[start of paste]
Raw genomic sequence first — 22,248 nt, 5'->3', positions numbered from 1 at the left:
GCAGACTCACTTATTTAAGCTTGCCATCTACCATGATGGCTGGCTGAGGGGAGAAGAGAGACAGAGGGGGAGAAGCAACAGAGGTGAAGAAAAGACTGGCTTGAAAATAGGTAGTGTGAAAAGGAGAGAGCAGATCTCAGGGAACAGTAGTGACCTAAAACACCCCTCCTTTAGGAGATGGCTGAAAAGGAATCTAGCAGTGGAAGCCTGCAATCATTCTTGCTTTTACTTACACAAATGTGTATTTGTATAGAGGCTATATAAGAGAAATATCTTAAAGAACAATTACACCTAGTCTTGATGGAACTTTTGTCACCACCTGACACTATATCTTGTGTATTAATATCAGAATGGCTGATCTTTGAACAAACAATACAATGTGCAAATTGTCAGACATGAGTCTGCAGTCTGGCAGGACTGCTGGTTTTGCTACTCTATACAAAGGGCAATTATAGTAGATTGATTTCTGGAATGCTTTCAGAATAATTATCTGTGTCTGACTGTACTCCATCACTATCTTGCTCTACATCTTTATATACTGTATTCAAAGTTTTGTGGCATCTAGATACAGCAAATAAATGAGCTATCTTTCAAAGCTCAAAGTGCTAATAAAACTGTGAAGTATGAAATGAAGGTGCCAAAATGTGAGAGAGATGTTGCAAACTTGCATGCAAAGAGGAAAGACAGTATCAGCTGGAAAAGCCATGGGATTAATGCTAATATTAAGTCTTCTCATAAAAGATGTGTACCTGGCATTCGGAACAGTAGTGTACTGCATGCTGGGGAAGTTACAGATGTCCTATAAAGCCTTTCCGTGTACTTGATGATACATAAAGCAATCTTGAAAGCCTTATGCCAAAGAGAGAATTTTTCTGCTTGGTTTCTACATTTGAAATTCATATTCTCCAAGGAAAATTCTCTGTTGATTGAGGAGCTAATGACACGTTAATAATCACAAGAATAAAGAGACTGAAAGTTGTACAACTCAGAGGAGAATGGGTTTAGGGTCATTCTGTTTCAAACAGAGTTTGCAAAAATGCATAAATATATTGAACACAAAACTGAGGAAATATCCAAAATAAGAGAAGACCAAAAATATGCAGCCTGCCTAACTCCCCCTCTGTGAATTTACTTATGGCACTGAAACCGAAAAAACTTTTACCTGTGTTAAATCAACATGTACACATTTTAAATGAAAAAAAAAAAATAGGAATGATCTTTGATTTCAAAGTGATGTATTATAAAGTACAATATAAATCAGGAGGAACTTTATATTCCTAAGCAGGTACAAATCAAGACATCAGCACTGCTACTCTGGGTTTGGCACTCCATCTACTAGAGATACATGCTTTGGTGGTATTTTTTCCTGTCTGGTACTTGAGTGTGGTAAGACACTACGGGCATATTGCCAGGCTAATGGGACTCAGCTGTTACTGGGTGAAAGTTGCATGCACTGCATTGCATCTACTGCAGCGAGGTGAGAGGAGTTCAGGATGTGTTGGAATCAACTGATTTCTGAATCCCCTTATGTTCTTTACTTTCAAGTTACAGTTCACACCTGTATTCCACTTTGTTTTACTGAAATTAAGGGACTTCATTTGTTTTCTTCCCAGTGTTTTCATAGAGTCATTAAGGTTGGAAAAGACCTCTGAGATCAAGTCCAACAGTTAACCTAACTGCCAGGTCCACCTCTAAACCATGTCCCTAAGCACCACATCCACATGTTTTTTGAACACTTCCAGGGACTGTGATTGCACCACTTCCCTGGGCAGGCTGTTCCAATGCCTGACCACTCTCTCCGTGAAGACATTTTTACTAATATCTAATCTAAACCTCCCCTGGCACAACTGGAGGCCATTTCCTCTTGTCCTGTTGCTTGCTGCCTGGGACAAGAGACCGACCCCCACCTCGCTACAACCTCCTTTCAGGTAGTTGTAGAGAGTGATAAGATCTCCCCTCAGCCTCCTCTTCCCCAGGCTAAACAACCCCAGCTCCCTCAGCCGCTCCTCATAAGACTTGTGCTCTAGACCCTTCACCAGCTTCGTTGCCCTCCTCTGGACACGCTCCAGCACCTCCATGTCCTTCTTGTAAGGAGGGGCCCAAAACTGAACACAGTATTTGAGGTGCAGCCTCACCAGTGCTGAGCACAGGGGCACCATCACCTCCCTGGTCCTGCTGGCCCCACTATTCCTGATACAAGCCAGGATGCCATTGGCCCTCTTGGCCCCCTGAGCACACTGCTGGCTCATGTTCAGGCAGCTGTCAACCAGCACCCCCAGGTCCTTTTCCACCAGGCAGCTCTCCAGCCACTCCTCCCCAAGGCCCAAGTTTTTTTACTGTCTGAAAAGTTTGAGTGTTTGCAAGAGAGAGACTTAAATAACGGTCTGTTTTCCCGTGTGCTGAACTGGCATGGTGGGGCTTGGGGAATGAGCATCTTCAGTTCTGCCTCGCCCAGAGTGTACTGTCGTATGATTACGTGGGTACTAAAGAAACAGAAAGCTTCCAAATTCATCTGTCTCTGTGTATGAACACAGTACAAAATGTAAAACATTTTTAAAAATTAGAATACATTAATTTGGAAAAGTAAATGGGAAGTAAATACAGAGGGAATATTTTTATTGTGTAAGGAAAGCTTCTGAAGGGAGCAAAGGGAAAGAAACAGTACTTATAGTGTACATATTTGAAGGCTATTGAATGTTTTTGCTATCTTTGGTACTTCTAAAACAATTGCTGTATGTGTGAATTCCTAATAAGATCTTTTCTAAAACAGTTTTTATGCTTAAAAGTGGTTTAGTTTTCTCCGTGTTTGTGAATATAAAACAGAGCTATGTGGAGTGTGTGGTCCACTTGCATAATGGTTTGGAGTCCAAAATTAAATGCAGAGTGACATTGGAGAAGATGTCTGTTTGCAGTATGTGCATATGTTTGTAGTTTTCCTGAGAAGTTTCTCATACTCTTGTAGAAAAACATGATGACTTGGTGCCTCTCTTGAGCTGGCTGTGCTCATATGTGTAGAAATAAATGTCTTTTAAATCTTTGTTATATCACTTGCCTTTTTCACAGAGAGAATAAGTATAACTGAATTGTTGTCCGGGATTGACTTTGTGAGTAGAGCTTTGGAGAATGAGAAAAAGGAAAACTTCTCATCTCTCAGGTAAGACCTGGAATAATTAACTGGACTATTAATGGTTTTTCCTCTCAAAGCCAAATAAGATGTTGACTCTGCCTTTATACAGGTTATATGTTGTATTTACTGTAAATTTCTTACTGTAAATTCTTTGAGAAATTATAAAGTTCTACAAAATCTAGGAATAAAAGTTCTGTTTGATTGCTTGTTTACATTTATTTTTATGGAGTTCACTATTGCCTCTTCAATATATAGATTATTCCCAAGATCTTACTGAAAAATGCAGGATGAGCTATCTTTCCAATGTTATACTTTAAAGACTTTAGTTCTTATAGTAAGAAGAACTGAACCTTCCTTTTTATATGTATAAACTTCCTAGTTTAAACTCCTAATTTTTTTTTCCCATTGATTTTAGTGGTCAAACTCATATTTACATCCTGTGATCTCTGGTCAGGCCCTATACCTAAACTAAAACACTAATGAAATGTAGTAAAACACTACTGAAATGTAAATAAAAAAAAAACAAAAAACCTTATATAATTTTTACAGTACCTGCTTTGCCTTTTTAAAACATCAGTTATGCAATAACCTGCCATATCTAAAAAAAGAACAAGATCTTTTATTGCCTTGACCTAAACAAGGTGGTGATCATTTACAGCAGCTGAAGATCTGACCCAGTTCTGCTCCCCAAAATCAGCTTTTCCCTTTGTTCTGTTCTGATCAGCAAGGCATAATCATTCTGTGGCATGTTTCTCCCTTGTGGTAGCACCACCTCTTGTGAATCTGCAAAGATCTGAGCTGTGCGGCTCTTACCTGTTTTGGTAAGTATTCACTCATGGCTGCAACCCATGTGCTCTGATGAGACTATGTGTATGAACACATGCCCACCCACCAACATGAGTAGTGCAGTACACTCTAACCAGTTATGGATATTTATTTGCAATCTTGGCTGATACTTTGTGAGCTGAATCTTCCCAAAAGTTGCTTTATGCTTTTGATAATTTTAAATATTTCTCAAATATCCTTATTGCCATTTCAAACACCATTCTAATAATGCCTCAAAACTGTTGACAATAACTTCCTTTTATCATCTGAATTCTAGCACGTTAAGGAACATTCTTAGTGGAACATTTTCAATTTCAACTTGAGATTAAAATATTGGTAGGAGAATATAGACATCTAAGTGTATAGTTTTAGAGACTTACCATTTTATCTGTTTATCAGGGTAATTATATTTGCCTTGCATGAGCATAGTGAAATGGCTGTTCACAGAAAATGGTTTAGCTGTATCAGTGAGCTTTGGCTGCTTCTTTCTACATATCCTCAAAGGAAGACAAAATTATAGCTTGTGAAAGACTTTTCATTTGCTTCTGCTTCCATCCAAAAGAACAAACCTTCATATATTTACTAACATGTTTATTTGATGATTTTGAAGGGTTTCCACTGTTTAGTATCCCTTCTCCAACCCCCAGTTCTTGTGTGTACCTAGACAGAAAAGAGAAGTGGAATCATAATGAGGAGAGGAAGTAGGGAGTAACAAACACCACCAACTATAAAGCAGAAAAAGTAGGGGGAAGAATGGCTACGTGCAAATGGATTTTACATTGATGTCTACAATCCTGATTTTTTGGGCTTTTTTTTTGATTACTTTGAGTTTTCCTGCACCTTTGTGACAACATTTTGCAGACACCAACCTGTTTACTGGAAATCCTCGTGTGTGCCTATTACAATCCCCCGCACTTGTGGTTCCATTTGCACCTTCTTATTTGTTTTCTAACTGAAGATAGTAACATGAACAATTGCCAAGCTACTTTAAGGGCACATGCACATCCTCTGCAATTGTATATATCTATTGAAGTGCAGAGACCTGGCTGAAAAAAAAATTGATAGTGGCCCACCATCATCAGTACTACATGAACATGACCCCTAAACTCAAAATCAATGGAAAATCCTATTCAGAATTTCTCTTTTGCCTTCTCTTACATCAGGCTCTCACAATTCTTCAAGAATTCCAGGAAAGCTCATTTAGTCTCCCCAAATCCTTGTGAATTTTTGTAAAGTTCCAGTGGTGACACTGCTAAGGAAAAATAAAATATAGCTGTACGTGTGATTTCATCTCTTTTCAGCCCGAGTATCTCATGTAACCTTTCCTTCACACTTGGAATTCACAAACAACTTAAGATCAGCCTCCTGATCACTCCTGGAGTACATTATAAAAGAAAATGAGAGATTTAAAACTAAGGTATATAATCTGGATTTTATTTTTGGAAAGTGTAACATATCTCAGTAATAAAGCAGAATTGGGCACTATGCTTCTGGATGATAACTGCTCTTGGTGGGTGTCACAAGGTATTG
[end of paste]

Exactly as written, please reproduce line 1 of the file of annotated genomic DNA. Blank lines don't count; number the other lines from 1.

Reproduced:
Raw genomic sequence first — 22,248 nt, 5'->3', positions numbered from 1 at the left: